Charles Buck Theological Dictionary
Consists in an exact and scrupulous regard to the rights of others, with a deliberate purpose to preserve them on all occasions sacred and inviolate. It is often divided into commutative and distributive justice. The former consists in an equal exchange of benefits; the latter in an equal distribution of rewards and punishments. Dr. Watts gives the following rules respecting justice.
1. It is just that we honour, reverence, and respect those who are superiors in any kind, Ephesians 6:1; Ephesians 6:3 . 1 Peter 2:17 . 1 Timothy 5:17 .
2. That we show particular kindness to near relations, Proverbs 17:17 .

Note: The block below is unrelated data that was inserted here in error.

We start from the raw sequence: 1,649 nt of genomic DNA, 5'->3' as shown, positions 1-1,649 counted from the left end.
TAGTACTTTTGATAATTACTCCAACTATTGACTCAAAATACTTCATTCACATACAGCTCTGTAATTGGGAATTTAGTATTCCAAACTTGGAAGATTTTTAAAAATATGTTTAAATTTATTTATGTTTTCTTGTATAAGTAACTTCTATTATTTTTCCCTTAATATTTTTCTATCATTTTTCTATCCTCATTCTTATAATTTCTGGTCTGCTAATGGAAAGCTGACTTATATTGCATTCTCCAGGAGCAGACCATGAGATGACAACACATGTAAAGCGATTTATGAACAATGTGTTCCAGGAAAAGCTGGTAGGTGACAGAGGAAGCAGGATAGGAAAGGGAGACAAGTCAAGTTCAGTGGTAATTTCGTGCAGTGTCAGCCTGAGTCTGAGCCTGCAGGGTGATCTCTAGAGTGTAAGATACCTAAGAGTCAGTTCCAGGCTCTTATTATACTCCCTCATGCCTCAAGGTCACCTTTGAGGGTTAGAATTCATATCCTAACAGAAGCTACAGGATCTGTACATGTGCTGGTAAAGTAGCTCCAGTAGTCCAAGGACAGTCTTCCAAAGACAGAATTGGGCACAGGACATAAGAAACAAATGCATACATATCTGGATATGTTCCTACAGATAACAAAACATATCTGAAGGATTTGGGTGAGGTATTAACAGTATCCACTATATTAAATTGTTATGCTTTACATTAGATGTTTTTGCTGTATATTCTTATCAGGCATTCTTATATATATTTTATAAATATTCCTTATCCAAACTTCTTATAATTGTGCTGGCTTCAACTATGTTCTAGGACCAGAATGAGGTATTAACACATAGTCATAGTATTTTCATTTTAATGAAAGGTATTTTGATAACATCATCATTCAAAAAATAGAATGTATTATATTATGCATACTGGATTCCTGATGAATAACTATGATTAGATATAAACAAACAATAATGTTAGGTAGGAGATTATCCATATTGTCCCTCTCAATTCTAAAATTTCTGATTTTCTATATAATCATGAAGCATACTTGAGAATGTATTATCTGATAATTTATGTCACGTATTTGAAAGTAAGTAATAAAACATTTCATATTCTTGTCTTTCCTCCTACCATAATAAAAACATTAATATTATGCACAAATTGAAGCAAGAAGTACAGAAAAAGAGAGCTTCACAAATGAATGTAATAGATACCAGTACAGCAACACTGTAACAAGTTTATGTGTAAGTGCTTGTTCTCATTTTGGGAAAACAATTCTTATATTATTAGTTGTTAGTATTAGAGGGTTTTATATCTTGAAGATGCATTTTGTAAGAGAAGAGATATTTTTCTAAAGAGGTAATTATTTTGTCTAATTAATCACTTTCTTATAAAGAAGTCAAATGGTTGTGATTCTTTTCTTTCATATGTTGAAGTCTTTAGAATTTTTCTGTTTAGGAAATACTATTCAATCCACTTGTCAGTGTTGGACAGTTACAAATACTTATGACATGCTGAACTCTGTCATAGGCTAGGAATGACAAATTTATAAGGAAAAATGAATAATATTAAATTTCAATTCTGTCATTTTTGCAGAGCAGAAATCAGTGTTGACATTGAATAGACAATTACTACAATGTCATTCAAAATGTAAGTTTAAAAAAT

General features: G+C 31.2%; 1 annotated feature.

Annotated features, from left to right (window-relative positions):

3. That we love those who love us, and show gratitude to those who have done us good, Galatians 4:15 .
4. That we pay the full due to those whom we bargain or deal with, Romans 13:1-14 : Deuteronomy 24:14 .
5. That we help our fellow-creatures in cases of great necessity, Ex.xxiii. 4.
6. Reparation to those whom we have wilfully injured." Watts's Serm. ser. 24, 25, vol. 2: Berry Street Lect. ser. 4. Grove's Mor. Phil. p. 332, vol.ii. Wollaston's Relig. of Nature, p. 137, 141; Jay's Ser. vol. 2: p. 131.
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Buck, Charles. Entry for 'Justice'. Charles Buck Theological Dictionary. https://www.studylight.org/dictionaries/eng/cbd/j/justice.html. 1802.